Washington State University glyphosate screening activities
- In each year since the 2013 discovery of glyphosate resistant wheat in Oregon, the WSU Cereal Breeding and Variety Testing Programs implemented routine- annual phenotype screening for resistance. This is undertaken by using glyphosate herbicide to control over-planted and volunteer wheat in alleyways of field plots. Alleys are then inspected for wheat surviving the spray treatment. This is similar to the Phase I screening effort undertaken in 2013.
- In each of the last three years (2014, 2015 and 2016), the field screening process has involved over 80 varieties, 2,000 advanced breeding lines and more than 35,000 individual plots from WSU cereal breeding and variety evaluation programs. Collectively, varieties included in these trials represent over 95 percent of the wheat acreage planted in Washington.
- Testing to date has revealed no glyphosate resistant wheat in these trials.
2013 glyphosate-resistance screening efforts undertaken by Washington State University
- At the time of the May 2013 discovery of glyphosate resistant wheat Washington State University launched a comprehensive effort to screen all wheat germplasm in its programs. In Phase I of this effort, we screened public and private varieties representing 90 percent Washington’s soft white winter wheat crop. We also screened nearly 75 percent of the less heavily planted spring wheat varieties with similar results. The Phase I 2013 screening process involved 60 varieties, 1,900 advanced breeding lines and more than 20,000 individual plots from WSU cereal breeding and variety evaluation programs. Testing completed in June, 2013 found no glyphosate-resistant wheat plants in any of the screening trials.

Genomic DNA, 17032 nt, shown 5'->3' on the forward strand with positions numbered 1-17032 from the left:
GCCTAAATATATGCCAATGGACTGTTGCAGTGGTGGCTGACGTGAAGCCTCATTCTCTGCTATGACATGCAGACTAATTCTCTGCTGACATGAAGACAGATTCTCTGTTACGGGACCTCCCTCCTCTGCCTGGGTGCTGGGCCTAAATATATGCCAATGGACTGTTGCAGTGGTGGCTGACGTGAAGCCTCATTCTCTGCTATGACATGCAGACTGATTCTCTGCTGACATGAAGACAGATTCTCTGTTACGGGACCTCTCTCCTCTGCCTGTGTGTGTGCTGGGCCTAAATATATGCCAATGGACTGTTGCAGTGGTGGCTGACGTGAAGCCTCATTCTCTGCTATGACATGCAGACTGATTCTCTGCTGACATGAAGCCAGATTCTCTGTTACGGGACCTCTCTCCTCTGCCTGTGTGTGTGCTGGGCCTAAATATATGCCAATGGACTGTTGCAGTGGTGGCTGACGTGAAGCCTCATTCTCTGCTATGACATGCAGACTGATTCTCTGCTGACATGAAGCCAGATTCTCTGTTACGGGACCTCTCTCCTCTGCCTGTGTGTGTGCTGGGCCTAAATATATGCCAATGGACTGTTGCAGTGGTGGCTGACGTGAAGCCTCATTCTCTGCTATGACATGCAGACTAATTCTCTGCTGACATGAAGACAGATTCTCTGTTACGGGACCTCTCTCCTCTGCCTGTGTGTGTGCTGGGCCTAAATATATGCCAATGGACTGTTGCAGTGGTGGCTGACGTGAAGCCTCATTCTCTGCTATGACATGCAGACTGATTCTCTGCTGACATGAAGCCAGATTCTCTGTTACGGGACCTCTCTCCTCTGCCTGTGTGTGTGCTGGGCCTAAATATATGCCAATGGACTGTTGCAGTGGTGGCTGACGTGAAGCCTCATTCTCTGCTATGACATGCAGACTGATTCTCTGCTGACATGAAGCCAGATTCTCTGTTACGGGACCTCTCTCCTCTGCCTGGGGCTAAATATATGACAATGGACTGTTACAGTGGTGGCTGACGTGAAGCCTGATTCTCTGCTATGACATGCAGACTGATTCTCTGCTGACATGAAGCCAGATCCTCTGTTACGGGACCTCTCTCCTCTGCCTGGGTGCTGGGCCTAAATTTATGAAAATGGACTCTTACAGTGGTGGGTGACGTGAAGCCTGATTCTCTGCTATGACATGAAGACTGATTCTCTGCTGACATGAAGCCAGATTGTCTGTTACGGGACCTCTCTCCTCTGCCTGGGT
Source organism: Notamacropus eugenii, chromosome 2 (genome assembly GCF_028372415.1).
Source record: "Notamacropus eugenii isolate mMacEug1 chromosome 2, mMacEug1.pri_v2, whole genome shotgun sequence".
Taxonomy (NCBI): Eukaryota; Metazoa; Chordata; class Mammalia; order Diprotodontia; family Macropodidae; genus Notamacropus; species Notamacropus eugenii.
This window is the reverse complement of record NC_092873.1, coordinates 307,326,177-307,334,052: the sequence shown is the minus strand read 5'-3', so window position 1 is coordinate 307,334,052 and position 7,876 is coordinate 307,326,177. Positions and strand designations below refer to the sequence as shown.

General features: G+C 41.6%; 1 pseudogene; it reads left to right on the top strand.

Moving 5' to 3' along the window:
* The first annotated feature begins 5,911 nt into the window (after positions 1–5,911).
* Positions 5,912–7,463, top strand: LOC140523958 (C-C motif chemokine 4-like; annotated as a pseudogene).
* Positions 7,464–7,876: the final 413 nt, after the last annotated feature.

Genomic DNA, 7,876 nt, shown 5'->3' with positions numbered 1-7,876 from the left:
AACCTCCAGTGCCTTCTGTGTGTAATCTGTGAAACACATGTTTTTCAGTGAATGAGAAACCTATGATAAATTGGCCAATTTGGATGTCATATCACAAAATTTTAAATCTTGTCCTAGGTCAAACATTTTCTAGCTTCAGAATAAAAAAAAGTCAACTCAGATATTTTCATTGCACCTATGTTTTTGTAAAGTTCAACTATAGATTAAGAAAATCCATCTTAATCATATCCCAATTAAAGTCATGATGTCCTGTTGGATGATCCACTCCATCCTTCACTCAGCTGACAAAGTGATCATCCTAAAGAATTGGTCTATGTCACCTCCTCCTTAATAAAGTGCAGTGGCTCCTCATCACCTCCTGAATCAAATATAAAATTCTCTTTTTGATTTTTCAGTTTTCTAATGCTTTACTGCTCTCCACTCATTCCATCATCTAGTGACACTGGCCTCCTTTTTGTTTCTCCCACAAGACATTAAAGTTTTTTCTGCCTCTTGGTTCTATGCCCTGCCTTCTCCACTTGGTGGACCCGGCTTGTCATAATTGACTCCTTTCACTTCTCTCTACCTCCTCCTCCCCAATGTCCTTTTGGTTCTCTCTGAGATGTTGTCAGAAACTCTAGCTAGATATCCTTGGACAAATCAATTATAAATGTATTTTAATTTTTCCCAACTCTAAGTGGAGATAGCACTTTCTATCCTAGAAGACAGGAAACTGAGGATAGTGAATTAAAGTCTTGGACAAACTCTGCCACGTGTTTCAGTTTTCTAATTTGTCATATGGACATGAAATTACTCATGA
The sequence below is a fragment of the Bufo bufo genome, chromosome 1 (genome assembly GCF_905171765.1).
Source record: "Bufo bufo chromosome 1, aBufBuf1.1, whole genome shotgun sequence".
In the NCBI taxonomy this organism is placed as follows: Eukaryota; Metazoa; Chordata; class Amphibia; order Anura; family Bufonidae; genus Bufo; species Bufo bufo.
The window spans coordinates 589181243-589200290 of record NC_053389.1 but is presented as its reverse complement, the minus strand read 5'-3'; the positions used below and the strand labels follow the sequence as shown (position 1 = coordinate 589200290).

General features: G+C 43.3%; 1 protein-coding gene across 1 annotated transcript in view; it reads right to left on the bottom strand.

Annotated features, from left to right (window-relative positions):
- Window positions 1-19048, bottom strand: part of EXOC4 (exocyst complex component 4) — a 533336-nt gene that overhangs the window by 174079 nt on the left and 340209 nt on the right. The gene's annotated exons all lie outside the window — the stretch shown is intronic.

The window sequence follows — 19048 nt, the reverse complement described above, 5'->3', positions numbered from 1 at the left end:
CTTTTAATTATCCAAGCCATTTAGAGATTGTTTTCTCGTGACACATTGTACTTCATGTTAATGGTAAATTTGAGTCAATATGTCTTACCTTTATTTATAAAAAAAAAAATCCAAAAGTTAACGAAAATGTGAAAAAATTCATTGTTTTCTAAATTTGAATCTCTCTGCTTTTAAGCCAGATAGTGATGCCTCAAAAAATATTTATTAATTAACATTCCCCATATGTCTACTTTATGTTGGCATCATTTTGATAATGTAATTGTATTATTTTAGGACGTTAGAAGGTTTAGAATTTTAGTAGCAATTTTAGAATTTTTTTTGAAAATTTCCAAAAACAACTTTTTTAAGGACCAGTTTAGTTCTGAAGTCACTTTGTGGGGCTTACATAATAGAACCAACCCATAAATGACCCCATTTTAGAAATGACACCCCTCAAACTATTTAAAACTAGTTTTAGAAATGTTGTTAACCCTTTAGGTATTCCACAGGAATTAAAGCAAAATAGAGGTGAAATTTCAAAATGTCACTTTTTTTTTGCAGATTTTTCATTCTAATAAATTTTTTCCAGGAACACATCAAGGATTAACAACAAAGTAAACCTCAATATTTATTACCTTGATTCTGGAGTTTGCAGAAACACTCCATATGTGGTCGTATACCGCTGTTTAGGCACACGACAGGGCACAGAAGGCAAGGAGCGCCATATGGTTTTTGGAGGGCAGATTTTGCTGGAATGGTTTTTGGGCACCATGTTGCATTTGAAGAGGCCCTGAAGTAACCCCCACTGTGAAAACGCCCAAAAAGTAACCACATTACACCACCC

- In Phase II testing in 2013, WSU initiated a new program to focus on foundation seed lots held by the Washington State Crop Improvement Association. Crop Improvement is the seed certification entity in Washington and their Foundation seed stocks represent the parent seed for all of the certified seed sold in Washington and the vast majority of all wheat seed planted in Washington. Importantly, we expanded the scope of the project to include Foundation seed of varieties from Oregon State University, the University of Idaho and varieties from two of the three largest private cereal seed companies in the Pacific Northwest (Limagrain Cereal Seeds and Monsanto/WestBred).
- The trial occurred at the WSU Spillman Agronomy farm located outside of Pullman. In brief, 92 seed lots were involved in the final test. We planted over 100,000 seeds of each of the lots by growing them in the field and treating them with the glyphosate herbicide. Treating such a large number of seeds is important and would enable us to detect a very low frequency of contaminated plants, if they exist. None of the plants survived the spray, indicating there is no presence of the GM glyphosate resistance trait in any of the seed lots tested.
- Together with the first round of testing, we evaluated varieties representing 97 percent of the winter wheat acreage and 93 percent of the spring wheat acreage in Washington, as well as a large majority of the acres in Oregon (88 percent) and Idaho (74 percent).
- In summary, in 2013 we found no evidence of the GM trait in any of our testing. This includes pre-released germplasm at all stages of development in the breeding programs, parent (foundation) seed stocks, and commercially available certified seed. In a sense, this is wheat at all stages of the breeding, certified seed increase, and commercial sale/distribution process. This supported the belief that the 2013 incident in Oregon was an isolated case and that wheat with the GM trait is not present in Pacific Northwest commercial wheat seed.